Reykjavík’s City Hall currently hosts a large exhibit celebrating the hundred year anniversary of women’s right to vote in Iceland. This exhibit includes a feminist art show, ‘Kynleikar’ (“Genderplay”) by fourteen young artists, curated by a downtown gallery called Ekkisens. Some of the works of art were put on display in the staff cafeteria, where they put a few people off their lunch.
The bourgeoisie cannot stomach the power of revolutionary art!
In this particular case, the art given pride of place where people went to have lunch included video art which cut together scenes from pornography with non-pornographic material. Few people want to mix sausage munching with eating lunch. Though, to be exact, the porn scenes in question depicted people getting sperm on their face.
If you want a picture of the future, imagine a dick ejaculating on a human face—forever.
One might contend, that one point the artists might have wanted to make is that humans are confronted with pornography in their daily lives, whether they like it or not. And the people working in City Hall did not like being confronted with pornography. So they turned off the video installations. If that had been the end of the story, it would not have been news. However, since this was City Hall, it became a political issue.
Politicians and pornography. Now there’s a thought to put me off my lunch.
The media storm began properly when Sveinbjörg Birna Sveinbjörnsdóttir, who sits on City Council for the populist Progressive Party, took to Facebook to complain that the offensive art exhibit had cost the City of Reykjavík fifty-two thousand Euros. In fact, the total cost for the city was around two hundred Euros. She quickly removed that Facebook post.
I was going to say something about “egg on face” but suddenly that’s not very appetizing.
What she perhaps should have been shocked by is that fourteen artists can exhibit in City Hall without getting paid. It is odd to have to say that the City of Reykjavík should not be exploiting young artists. To add insult to injury, the city has not done anything to safeguard the works of art. According to a report in the newspaper DV, there is suspicion that the most controversial work has been sabotaged.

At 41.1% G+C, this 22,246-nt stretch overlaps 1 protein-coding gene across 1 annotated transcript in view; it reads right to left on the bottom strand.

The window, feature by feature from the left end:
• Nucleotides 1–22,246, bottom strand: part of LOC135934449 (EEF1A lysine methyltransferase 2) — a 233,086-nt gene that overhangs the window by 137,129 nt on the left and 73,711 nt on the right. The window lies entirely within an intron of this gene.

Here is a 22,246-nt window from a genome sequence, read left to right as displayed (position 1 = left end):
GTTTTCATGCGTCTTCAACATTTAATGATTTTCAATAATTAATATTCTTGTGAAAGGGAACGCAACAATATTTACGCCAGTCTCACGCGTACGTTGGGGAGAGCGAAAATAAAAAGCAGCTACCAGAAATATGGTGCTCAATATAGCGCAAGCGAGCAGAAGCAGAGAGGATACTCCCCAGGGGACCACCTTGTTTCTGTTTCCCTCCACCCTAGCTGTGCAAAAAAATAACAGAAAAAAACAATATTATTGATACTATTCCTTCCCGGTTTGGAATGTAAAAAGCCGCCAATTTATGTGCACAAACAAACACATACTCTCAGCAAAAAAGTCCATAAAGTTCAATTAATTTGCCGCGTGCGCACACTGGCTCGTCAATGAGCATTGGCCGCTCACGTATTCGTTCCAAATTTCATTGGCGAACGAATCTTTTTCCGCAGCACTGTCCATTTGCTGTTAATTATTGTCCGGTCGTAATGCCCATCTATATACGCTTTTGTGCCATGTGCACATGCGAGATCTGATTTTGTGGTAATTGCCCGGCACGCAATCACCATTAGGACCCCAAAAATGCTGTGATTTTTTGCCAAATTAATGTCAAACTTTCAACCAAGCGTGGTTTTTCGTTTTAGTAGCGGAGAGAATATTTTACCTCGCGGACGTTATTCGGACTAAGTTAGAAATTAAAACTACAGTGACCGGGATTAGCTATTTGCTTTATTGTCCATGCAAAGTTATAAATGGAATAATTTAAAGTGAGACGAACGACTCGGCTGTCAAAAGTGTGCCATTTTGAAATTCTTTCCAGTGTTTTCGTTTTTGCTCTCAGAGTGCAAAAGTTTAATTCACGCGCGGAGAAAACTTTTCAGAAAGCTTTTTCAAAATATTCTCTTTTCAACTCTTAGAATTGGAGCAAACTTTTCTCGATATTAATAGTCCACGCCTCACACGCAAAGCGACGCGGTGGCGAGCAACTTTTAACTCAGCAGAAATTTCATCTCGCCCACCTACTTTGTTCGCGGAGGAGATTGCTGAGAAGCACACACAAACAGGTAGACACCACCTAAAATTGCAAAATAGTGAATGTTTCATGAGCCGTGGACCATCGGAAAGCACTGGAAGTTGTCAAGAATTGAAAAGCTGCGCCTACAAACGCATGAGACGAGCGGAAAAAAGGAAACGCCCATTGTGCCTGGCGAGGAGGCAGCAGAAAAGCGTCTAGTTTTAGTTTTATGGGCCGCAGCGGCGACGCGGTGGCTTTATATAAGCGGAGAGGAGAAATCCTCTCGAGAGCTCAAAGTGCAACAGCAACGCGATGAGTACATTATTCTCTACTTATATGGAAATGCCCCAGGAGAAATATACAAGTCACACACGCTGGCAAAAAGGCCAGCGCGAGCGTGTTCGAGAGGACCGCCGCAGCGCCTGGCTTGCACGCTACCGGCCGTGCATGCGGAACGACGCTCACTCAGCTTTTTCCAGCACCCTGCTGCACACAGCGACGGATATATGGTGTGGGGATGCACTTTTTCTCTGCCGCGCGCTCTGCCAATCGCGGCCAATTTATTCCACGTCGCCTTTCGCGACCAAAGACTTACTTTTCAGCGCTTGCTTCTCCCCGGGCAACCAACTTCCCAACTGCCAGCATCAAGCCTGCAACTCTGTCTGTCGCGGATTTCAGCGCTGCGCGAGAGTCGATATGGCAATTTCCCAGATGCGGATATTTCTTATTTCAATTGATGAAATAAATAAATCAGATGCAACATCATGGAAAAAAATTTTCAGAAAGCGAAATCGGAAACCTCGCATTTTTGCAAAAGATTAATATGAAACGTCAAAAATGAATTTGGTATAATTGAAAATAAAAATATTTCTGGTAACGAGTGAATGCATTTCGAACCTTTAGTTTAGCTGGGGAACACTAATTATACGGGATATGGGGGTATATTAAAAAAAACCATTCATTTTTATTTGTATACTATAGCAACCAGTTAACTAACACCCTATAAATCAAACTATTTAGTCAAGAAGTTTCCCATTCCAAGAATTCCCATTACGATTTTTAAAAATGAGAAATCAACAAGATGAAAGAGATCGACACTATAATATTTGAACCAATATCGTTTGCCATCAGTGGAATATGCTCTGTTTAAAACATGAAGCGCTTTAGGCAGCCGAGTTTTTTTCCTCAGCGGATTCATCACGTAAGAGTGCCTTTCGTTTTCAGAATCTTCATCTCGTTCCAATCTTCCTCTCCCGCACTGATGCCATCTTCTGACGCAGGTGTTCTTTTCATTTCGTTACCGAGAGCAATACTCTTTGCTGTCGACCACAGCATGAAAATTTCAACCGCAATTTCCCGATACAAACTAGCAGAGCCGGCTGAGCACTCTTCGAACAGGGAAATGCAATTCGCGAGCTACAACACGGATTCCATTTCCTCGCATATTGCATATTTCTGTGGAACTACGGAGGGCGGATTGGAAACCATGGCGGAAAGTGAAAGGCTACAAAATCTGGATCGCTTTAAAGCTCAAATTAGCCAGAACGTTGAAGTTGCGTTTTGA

Hopefully not by… you know. By… uh… you know. Spooge.
The DVD containing the video piece was scratched beyond repair. Thankfully, other copies exist. However, parts of another less controversial work were torn down. The word “píka” (that means “vagina”) was written on pieces of paper and plastered on the wall around the entrance of an elevator and inside it. Some of the papers were torn down. Despite the obvious need, the remaining works will not get more protection, according to Halldór Auðar Svansson, city councillor for the Pirate Party and member of the majority coalition.
Don’t be such a downer. Why focus on the two damaged works of art when twelve remain unsabotaged?
To add insult to the insult that was originally added to the injury, City Hall has no staff to take care of the art it is exhibiting. The artists have said on Facebook that they have had to go in person to City Hall to turn the works of art on and off. Which could only be excused if no one in City Hall knows how to use a DVD player.
That might explain how the DVD got damaged.
In an interview with DV, visual artist Ásdís Spanó said: “[In Iceland] it is usually not assumed that visual artists get paid for the exhibition of their works.” She is working with The Association of Visual Artists in Iceland to change that. That no one in City Hall gave any thought to paying these fourteen young artists for their work is sadly not an exception. It is one thing when a non-profit arts organization or a small museum asks people to work for free, but another when a city with a budget of almost six hundred million Euros does it.
If those fourteen young artists don’t just quit art now and enrol in a stockbroking school, they should be given medals.
Medals made out of bundles of cash, preferably. If it is any consolation, and it probably is not, they have joined a pantheon of great artists whose art has been vandalized, from Rothko to Da Vinci to Picasso. Their works were repaired, of course. Which is what you do when an artwork in your care is damaged. Which City Hall has, as of this writing, not announced it will do. I guess the artists should feel lucky their works have not been turned into urinals, like reverse Duchamps.